Toxicities

Toxicities that were captured include infections (bacterial or fungal or viral), pancreatitis, hyperglycemia, avascular necrosis, posterior reversible encephalopathy syndrome (PRES), and seizures. Infections leading to discontinuation of therapy, change of protocol, or death of the patient were recorded. In patients suspected of having pneumonia (fungal or bacterial), noncontrast computed tomography (NCCT) imaging of the thorax was performed along with serum galactomannan. Antifungals were initiated in those with radiologic suspicion or positive galactomannan. Whenever feasible, bronchoalveolar lavage fluid analysis was performed to confirm the etiology of the infection. Fungal infections were defined as possible, probable, and proven fungal infection as per the revised European Organisation for Research and Treatment of Cancer (EORTC) and Mycoses Study Group Education and Research Consortium (MSGERC) definitions.43 

Relapse

Relapse was diagnosed in patients who had achieved complete remission (CR) and subsequently developed a recurrence of the disease. Relapses were classified as medullary, extramedullary (CNS, testicular, or other sites), or combined. Time to relapse was calculated from the date of CR. Relapse was classified as very early relapse, early relapse, and late relapse according to the BFM classification of relapsed ALL.44 

Statistical analysis

The primary end points of the study were event-free survival (EFS) and overall survival (OS) for the overall population and separately within B-ALL and T-ALL subsets. Secondary end points were Complete response (CR) rate, MRD-positive rate, the impact of MRD on EFS and OS, the impact of known poor-risk features (like elevated WBC count, high-risk cytogenetics, and hypodiploidy) on EFS and OS, and the impact of toxicities on EFS and OS.

EFS was defined as the time from registration to any event defined as induction failure, relapse, or death. OS was defined as the time from registration to death resulting from any cause. Patients who were deemed palliative after relapse and subsequently lost to follow-up were counted as an event for OS analysis. Patients lost to follow-up but in remission were censored on the date of last follow-up. EFS and OS were analyzed using the Kaplan-Meier method. Univariate analyses by log-rank tests and multivariate analyses by the Cox proportional hazards model was used to assess the impact of known prognostic variables on EFS and OS.

Baseline parameters

We registered 463 patients with ALL during the study period, of whom 349 (273 male [78.2%], 76 female [21.7%]) received the modified BFM-90 protocol. The remaining 114 patients could not be included as they opted to take treatment elsewhere or were lost to follow-up before treatment initiation. The baseline parameters between these 2 groups of patients are similar and are presented in Table 2.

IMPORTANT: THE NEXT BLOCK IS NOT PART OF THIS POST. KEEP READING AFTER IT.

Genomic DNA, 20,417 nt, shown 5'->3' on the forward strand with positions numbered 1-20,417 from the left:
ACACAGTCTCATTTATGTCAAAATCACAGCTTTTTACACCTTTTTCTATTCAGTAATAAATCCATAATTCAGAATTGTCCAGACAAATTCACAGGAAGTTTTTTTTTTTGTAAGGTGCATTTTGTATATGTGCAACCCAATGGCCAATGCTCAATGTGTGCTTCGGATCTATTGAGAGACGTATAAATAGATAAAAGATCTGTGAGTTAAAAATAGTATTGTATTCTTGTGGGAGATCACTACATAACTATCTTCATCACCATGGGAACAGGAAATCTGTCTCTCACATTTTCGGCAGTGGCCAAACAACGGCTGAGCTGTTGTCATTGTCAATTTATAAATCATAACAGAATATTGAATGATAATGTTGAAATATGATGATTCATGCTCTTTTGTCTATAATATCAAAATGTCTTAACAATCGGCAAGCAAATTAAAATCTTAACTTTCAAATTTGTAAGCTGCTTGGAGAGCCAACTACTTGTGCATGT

Table 2.

Baseline characteristics

Characteristics Included in the analysis, n (%) No treatment, n (%)
Total no. of patients 349 114 
Median age (range), y 18 (15-25) 19.9 (15-25) 
Sex   
 Male 273 (78.2) 92 (80.7) 
 Female 76 (21.7) 22 (19.3) 
Diagnosis     
 T-ALL (includes T-LBL) 133 (38.1) T-LBL: 13
ETP/Near ETP: 33
Others: 87 
39 (34) T-LBL: 3
ETP/Near ETP: 11
Others: 25 
 B-ALL 216 (61.8) 73 (64) 
 Not characterized 0 (0) 2 (1.7) 
Hyperleukocytosis at presentation (total WBC count >100 × 109/L) 36 (10.6) 19 (16.6) 
CSF FCM + morphology   
 FCM+ + morphology+ 4 (1.1) 5 (4.3) 
 FCM alone positive 7 (2) 0 (0) 
 Morphology alone positive 9 (2.5) 4 (3.5) 
 Total patients with CNS involvement 20 (5.7) 9 (7.8) 
 CSF not done 7 (2) 63 (55) 
CNS stage   
 CNS 1 323 (92) 39 (34.2) 
 CNS 2 9 (2.5) 3 (2.6) 
 CNS 3 11 (3.1) 6 (5.2) 
Ploidy analysis   
 Diploidy 50 (14.3) 15 (13.1) 
 Hypodiploidy 36 (10.3) 11 (9.6) 
 Hyperdiploidy 35 (10) 12 (10.5) 
 Pseudodiploidy 9 (2.6) 5 (4.3) 
 Endoreduplication 6 (1.7) 0 (0) 
 Not feasible 180 (51.7) 0 (0) 
 Not available 33 (9.4) 71 (62) 
Cytogenetics   
B-ALL 216 73 
  BCr/ ABL + t(9;22) 37 (17.12) 11 (15) 
  MLL translocation 2 (0.9) 2 (2.7) 
  TCF3/PBX1 t(1;19) 16 (7.4) 4 (5.4) 
  t(12:21) ETV6:RUNX1 1 (0.4) 1 (1.3) 
  9p21 deletion 3 (1.3) 0 (0) 
  Others 57 (26.3) 19 (26) 
  Negative 87 (40.2) 30 (41) 
  Not done 8 (3.7) 6 (8.2) 
  Not characterized 5 (2.3) 0 (0) 
T-ALL 133 39 
  9p21 deletion 39 (29.3) 12 (30.7) 
  TCR rearrangement 12 (9.0) 1 (2.5) 
  Others 10 (7.5) 2 (5.1) 
  Negative 46 (34.6) 12 (30.7) 
  Not done 25 (18.7) 12 (30.7) 
  Not characterized 1 (0.7) 0 (0) 
High risk and standard risk*   
 High risk 119 (34) 39 (34.2) 
 Standard risk 230 (65.9) 75 (65.7) 
Risk stratification according to baseline WBC count   
 High-risk T-ALL (>100 × 109/L) 18 (13.5) 9 (23) 
 Low-risk T-ALL (<100 × 109/L) 115 (86.5) 30 (76) 
 High-risk B-ALL (>30 × 109/L) 69 (31.9) 20 (27.3) 
 Low-risk B-ALL (>30 × 109/L) 147 (68.1) 53 (72.6) 
Characteristics Included in the analysis, n (%) No treatment, n (%)